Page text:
Nonetheless, the pipeline in the US is gigantic and that's why there is so much interest in its market. There's so much potential, considering that only 1 GW has been installed.
Though it may not seem like a lot, the US has actually come a long way. In 2009, there were only two projects in the US over 10 MW; in 2010, there were 8; and in 2011, there were 24. Although it's a crowded market, the US is successfully completing and financing projects and more are expected in the coming year.
“Basically, what we've done in the US to date is install one big solar plant worth of solar power,” says Kann. “That means that we have a long way to go before solar is a meaningful proportion of the electricity portfolio in the US—it also means that the market potential is virtually limitless by current standards.”
In the Public Eye: Solyndra as an opportunity
Without a doubt, solar is suddenly very much in the public eye and all over the media, which is both a curse and a blessing. People are interested and it's an exciting new market, which helps bring along financing. However, when a Solyndra pops up, the whole industry looks bad.
“Solyndra isn't going away and that's something we have to acknowledge,” warns Kann. Some of the first ads for the general election—on both sides of the Obama administration—have related either directly or indirectly to Solyndra, and will continue to be a contentious topic in the political sphere.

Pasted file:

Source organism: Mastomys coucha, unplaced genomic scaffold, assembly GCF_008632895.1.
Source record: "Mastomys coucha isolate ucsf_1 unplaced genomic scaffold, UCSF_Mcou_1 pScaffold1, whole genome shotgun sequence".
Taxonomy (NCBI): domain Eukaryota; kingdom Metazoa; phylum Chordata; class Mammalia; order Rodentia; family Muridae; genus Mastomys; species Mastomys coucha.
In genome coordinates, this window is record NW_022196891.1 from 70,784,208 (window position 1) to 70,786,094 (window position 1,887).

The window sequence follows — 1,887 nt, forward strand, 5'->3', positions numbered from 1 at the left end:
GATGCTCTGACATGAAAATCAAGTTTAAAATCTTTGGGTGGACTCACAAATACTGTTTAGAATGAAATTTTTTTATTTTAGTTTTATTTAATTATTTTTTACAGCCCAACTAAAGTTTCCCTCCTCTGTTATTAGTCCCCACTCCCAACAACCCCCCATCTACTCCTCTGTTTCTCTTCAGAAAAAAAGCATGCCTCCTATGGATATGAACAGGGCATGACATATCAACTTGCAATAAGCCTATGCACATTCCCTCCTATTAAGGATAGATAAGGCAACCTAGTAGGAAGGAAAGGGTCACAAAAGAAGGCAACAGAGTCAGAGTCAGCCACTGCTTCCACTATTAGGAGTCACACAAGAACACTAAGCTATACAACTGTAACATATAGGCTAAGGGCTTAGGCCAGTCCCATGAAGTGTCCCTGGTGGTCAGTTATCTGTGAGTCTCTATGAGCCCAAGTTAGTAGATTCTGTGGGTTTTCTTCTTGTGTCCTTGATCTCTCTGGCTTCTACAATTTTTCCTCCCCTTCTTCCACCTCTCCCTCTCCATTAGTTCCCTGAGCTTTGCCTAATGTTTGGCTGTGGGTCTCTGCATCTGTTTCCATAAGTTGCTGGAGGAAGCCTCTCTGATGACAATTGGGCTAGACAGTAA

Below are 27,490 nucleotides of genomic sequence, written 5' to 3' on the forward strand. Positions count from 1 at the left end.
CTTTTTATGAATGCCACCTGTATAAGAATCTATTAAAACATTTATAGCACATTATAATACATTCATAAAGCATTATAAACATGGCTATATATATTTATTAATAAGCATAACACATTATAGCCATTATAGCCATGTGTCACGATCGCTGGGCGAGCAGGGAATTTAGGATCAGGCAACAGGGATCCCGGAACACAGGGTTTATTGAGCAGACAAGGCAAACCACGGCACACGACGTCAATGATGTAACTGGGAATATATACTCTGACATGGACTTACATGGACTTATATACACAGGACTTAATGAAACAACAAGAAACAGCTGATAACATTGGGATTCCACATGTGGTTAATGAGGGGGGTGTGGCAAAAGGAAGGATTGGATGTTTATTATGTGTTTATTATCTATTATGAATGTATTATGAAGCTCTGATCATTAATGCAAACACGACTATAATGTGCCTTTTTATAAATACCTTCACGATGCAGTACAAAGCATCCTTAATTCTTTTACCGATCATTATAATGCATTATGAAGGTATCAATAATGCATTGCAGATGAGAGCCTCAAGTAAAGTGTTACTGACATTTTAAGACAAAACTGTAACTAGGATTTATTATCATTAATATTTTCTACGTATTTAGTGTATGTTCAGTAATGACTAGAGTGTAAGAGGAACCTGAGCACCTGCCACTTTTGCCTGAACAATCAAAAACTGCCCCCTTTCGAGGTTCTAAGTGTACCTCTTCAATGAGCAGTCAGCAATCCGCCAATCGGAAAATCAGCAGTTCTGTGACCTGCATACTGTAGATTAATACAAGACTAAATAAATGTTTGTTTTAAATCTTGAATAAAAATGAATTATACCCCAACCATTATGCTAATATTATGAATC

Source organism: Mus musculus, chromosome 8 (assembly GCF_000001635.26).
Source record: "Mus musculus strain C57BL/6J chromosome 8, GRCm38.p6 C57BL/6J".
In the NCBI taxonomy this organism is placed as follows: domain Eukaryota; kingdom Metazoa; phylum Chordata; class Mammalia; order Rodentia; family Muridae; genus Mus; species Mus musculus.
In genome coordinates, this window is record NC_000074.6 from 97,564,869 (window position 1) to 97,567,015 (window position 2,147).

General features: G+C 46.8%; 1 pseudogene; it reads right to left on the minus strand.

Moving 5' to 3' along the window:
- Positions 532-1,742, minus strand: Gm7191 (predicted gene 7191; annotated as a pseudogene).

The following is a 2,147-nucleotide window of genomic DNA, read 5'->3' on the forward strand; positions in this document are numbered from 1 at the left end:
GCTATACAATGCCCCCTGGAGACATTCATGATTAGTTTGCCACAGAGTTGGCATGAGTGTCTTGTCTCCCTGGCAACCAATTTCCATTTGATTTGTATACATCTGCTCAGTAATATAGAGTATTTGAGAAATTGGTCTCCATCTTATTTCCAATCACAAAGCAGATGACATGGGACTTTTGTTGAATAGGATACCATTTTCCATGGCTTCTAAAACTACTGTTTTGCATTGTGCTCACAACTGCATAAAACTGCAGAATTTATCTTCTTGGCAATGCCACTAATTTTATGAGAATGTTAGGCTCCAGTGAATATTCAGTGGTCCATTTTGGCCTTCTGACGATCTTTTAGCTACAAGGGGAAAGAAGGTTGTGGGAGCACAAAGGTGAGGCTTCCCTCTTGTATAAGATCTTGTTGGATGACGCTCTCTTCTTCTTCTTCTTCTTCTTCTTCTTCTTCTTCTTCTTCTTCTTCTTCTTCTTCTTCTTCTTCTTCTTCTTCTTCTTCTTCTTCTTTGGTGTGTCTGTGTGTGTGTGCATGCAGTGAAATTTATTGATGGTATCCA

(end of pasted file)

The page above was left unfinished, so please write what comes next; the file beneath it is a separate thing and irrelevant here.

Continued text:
But despite the fact that Solyndra looked bad, the solar industry is booming in the US. In terms of solar installations alone, the US grew over 100 percent in 2010, around 90 percent in 2011 and is expected to grow another 50-75 percent this year, depending on what happens with the import tariff with China and 1603. “This is an opportunity for us to prove that solar will scale up over the next few years, as it's certainly a technology that's not going anywhere,” says Kann.
Expect to start seeing enormous growth in the pipeline that's been financed for utility-scale solar power. Though 50-75 percent growth is projected for overall installations, the utility market will grow by a minimum of 100 percent. That will also belie the turmoil occurring underneath in regards to developers trying to figure out how they can get these pipelines in place, build them out, deal with financing, tax equities, etc.
ScottishPower submits plans for UK's largest electrolyser
ScottishPower has submitted a planning application to deliver the UK’s largest electrolyser which will be the key component of a green hydrogen facility located close to its Whitelee windfarm.
Alongside the 20MW electrolyser, the application also includes proposals for a combined solar and battery energy storage scheme - up to 40MW and 50MW respectively - to power the electrolyser. They will be installed about 5km west of Lochgoin Reservoir and next to the existing Whitelee Extension substation.
The submission marks an important step for Green Hydrogen for Scotland, a partnership between ScottishPower, BOC and ITM Power, to create green hydrogen production facilities with clusters of refuelling stations across Scotland.